Not only dangers lurk in shallow waters but also in open seas. Now, as more seafood is required to meet demands, many more turtles are found drowned and entangled in mile long drift nets. Turtles have an incredibly long distance migration and their range has not been documented, which means that it is difficult to predetermine their activities once they head off to the open ocean for years at a time.

One thing we know is that the turtles that are hatched in an area will normally return to these nesting sites when are ready to mate for their next generation. For turtles to achieve sexual maturity, it will take anywhere from 20 to 50years and there is a pressing need to protect and ensure as many eggs hatch as possible. It is estimated that only 1 turtle may reach adulthood out of every 1,000 hatchlings. This is the reason why protecting nesting sites is of such high importance. The survival of every marine species is important in balancing the delicate ecosystem of the oceans. The oceans contribute to 2/3 of the earth’s surface and abusing this can mean certain unpleasant consequences to us.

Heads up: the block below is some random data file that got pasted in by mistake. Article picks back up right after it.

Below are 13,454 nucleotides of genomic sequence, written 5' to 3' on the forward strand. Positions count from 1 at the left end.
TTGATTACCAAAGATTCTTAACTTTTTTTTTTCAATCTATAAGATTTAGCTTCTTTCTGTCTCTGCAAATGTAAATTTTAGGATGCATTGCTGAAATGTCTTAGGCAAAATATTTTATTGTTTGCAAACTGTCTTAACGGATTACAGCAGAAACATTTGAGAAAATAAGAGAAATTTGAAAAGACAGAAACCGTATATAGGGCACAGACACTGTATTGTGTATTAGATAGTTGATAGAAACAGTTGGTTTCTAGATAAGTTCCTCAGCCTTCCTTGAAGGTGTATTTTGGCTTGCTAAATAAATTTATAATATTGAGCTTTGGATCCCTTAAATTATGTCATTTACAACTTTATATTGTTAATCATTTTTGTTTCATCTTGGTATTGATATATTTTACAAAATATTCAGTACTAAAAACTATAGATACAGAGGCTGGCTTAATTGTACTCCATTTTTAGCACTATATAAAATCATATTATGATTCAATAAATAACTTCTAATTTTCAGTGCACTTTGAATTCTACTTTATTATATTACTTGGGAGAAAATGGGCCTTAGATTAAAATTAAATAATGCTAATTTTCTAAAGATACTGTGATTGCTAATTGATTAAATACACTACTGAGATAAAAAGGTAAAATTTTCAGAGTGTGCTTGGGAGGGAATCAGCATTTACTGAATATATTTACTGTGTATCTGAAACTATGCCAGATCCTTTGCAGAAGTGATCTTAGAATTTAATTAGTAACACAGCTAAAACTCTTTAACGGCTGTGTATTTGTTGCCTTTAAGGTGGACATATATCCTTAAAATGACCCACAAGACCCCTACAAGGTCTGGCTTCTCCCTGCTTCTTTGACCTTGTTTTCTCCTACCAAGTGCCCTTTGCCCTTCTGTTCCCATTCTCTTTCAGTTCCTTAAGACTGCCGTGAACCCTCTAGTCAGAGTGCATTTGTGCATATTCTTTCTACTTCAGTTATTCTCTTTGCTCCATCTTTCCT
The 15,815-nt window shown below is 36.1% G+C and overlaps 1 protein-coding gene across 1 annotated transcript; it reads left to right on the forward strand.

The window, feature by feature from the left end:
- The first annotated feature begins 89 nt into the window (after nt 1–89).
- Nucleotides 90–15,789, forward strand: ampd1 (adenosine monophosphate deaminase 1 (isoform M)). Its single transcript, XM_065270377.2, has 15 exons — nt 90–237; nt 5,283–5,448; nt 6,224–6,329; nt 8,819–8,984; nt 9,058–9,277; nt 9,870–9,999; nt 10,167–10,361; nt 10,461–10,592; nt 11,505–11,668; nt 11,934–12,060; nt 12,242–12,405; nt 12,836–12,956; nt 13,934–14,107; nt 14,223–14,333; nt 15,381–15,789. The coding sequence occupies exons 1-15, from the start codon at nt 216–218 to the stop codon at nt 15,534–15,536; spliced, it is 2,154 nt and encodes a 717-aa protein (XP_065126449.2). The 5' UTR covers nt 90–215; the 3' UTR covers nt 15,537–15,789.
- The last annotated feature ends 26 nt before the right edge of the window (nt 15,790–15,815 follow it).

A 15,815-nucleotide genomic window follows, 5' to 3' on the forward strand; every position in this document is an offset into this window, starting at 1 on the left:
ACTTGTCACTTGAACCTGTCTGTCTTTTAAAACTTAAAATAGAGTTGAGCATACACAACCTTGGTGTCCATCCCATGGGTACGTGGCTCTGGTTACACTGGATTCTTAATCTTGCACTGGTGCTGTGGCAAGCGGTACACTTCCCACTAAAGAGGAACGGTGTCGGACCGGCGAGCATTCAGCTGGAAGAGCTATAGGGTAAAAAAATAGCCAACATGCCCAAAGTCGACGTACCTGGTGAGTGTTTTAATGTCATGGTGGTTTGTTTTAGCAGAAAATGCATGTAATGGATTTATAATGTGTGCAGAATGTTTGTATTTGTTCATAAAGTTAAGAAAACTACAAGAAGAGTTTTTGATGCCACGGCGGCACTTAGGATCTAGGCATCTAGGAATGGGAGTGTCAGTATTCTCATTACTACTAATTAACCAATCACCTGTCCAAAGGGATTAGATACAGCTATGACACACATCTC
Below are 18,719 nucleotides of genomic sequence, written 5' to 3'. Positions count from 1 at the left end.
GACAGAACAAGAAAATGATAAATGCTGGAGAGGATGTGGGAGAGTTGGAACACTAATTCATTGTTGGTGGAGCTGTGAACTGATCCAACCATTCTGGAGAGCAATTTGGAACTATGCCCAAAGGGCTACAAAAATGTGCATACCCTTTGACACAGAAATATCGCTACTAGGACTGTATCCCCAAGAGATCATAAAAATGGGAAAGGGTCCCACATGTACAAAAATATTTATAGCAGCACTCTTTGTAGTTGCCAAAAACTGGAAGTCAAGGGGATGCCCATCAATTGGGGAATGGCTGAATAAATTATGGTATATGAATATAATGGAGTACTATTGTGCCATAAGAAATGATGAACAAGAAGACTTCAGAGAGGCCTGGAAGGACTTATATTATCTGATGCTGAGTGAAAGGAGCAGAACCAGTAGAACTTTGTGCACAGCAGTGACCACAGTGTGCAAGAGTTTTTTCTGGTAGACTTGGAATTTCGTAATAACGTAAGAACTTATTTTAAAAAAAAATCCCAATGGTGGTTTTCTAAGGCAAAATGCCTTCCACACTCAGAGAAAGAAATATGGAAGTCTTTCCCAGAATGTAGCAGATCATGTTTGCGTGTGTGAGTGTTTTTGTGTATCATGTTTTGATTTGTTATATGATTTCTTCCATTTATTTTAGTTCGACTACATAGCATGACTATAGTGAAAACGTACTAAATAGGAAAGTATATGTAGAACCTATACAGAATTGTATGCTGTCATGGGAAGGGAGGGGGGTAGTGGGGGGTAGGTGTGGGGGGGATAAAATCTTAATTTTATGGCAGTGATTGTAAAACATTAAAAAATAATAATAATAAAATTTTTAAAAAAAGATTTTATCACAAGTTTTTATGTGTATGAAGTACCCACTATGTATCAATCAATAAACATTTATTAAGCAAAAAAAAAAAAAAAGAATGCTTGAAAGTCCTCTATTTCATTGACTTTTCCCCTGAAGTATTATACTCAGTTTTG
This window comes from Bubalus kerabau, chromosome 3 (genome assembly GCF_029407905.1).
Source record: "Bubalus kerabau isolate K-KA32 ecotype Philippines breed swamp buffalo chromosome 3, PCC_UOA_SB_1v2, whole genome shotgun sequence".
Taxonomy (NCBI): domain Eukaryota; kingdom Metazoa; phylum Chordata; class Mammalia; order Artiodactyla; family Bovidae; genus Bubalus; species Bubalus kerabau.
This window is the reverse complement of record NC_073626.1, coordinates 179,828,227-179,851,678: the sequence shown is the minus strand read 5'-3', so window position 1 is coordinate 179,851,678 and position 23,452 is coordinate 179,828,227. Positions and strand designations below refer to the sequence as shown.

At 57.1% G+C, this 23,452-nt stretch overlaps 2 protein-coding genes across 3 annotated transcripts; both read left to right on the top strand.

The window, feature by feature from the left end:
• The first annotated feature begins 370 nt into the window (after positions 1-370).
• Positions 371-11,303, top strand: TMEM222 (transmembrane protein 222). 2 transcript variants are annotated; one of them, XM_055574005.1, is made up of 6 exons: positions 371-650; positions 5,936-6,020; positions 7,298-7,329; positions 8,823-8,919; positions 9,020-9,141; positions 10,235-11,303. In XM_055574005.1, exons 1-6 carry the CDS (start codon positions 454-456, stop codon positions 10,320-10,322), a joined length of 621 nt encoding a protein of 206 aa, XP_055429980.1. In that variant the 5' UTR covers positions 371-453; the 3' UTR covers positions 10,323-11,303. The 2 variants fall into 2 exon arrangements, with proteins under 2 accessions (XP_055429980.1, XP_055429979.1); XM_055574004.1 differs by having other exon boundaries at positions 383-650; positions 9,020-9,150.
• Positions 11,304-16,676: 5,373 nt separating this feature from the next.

Turtle Hatchery at Selingan Island

Our trip to island started off on bumpy palm oil plantation dirt road and continued for about and hour before arriving at Padas jetty. A small wooden hut and a sturdy short plankwalk completed this makeshift looking jetty, hidden amongst overgrown nipah palms lining the mangrove swamp. As tides were ebbing, we were quickly bundled into the speedboat and off we went, the captain manouvering our boat slowly, careful not to run aground on the muddy banks. Along the way, there were several wooden huts on stilts with large nettings pegged into the river. Fish and prawn farming is now a budding industry for villages living along the coastline. Mangrove swamps and forests are good places as they form a natural barrier against badgering storms. The strange global changes in weather over recent years have not excluded Borneo and for the first time in known history, Sabah is experiencing storms and typhoons.

admistrative centre

The boat took us out into the open sea, splicing through calm waters, bringing us closer to the island. An hour later, our boat slowed down. From afar, Selingan Island looked like a deserted island. Rhu or conifer trees lined the beach, and the only visible hint of inhabitants was a marine patrol boat moored close to the beach.

As we approached its white, soft sandy beach, the rangers’ headquarters came into view. Every visitor has to register at the rangers office upon arrival. Once that is done, we were each assigned to our chalets or rooms. The accommodation is located towards the other end of the island, only some 15mins walk. The rooms are comfortable, with air conditioning and fresh towels. Shared bathroom and toilet, located on the lower ground floor are clean and well kept.